What’s in a name?

“What’s in a name?” -Shakespeare

My dad started teaching English and History in 2001, when I was 4 years old. I don’t remember specifics about that time, but I do know that being around stories my whole life has helped me develop some traits that I really value in myself: imagination, empathy, and, most important to this subject, a deep respect for personhood and everything that makes people who they are.

One aspect of personhood that I’ve always been really fond of, especially since I’ve been writing my own stories, is names. I know not everyone feels this way about them, but, to me, names are that thing that hold the essence of a person. In stories, names can carry meanings that tell you something essential about the character. In reality, a name can instantly bring to mind images of a person you love, who makes you smile and makes life better. It can just as quickly conjure up images of the opposite.

As I’ve been exploring my relationship with gender and which labels and pronouns fit best for me, I’ve never really had a desire to choose a different name, though I completely respect other transgender people who decide their birth name doesn’t fit who they are. As I said, I believe names hold the essence of a person, and I’ll defend a person’s right to choose the name which does that for them to the end of time. But I digress. My point is, my name was never a source of discomfort for me. That is, it never caused me to feel uncomfortable in my pangender self. By contrast, I’ve never really felt super content with my pronouns for very long. Using she/her wasn’t right, as it felt too restrictive and didn’t completely align with my experience with gender. The same can be said for he/him. But they/them pronouns, which I’ve been using publicly since December of last year, feel vague and slightly wrong, too.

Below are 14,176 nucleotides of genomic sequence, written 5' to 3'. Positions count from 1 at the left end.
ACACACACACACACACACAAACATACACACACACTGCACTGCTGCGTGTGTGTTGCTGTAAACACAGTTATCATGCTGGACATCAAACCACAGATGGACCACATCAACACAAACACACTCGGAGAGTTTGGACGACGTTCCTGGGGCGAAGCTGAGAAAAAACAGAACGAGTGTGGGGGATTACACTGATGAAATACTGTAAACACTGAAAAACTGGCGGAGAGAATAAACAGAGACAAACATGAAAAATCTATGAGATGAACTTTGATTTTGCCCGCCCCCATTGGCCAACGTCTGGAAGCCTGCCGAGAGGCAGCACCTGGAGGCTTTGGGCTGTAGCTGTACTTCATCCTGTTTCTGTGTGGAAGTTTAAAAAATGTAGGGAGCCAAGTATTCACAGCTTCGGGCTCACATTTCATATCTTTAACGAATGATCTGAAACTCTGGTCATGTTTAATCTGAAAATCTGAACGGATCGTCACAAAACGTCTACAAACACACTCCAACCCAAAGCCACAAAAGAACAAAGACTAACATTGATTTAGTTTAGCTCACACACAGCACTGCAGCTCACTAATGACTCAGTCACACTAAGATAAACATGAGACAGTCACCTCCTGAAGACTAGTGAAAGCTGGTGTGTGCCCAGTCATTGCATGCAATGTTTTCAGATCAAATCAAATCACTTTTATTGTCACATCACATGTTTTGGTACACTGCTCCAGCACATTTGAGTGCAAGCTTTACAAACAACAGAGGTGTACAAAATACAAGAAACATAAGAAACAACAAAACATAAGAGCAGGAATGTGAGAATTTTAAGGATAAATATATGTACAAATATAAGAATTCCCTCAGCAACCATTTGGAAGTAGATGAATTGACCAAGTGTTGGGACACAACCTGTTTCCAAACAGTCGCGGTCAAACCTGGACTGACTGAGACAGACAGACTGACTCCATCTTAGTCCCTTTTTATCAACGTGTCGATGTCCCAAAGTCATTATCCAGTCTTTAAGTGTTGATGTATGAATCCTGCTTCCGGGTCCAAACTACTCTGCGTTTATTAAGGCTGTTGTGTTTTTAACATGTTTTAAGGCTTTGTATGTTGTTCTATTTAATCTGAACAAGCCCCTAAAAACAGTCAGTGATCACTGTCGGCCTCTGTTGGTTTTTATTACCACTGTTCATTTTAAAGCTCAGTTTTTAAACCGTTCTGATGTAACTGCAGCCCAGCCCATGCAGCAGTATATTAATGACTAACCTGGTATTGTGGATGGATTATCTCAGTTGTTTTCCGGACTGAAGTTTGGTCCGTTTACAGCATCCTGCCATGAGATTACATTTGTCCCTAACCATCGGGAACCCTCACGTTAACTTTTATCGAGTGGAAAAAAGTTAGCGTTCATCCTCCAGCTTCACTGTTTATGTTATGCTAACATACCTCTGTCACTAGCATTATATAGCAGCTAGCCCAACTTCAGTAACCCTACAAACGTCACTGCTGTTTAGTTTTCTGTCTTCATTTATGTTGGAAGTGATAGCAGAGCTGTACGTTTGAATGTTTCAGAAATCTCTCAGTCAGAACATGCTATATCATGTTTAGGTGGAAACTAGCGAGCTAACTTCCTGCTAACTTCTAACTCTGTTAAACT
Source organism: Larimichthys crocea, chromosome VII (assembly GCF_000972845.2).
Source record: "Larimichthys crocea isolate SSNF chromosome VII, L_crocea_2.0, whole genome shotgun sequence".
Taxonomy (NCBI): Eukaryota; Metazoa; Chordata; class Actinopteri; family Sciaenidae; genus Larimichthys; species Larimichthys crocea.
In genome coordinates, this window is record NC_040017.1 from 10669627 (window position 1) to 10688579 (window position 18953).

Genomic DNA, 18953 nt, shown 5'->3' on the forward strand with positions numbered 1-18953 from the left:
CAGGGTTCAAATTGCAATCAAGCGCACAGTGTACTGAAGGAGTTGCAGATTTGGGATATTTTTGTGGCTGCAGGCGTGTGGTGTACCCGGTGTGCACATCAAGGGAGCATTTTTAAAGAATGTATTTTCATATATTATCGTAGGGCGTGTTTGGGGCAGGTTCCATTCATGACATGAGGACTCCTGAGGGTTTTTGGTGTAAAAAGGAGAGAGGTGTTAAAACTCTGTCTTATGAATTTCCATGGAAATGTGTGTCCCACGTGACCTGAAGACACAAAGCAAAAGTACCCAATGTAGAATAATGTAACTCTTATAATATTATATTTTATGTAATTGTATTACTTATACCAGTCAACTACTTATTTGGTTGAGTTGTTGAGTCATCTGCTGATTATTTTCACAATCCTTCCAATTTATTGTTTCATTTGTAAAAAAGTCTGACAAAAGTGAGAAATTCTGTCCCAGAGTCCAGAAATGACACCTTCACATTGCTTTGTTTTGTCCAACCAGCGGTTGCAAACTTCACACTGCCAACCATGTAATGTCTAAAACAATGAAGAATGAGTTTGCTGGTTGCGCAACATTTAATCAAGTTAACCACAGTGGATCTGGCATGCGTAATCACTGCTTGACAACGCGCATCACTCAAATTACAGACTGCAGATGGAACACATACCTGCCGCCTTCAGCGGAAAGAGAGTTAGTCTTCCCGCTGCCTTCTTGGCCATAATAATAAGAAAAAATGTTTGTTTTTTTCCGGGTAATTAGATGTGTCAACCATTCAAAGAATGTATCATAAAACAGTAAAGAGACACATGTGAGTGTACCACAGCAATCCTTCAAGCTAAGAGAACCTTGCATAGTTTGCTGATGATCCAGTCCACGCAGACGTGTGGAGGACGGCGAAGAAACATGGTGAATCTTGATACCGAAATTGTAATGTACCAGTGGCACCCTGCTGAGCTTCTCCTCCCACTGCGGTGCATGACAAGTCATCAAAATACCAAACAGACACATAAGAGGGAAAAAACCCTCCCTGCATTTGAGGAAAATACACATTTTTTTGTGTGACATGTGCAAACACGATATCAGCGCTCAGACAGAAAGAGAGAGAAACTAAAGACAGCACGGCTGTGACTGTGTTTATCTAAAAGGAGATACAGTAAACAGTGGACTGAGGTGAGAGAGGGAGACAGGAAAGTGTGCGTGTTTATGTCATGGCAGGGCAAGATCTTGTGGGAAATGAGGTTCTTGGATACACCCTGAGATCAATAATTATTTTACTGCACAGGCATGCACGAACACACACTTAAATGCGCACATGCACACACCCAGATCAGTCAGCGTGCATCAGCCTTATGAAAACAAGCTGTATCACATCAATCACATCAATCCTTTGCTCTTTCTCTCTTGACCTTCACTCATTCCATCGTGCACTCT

And y’know what? I finally figured out why.

No pronouns are me. My name is me. Jordanne is my life experience. Jordanne is my history. Jordanne’s my essence and every little complicated nuance that makes up the disabled, Jesus loving, white, anarchist, graysexual, omniromantic, pangender humxn I am.

So, what’s in a name? Everything, Shakespeare.

Everything that a pronoun could never encapsulate. And I’m going to use that name of mine as much as I can. I respectfully ask you to use it when referring to me, too.


Bright Places and Bright People


I’m not sure how many people know this by now, but I (along with my parents) have recently been going through a pretty scary time in my life. For those who’ve already heard the story, I’ll spare the details. If you don’t know yet, and you’ve got the time, I told a condensed version of the story on my Instagram that you can read here: https://www.instagram.com/p/BRHYg04B-D9/ .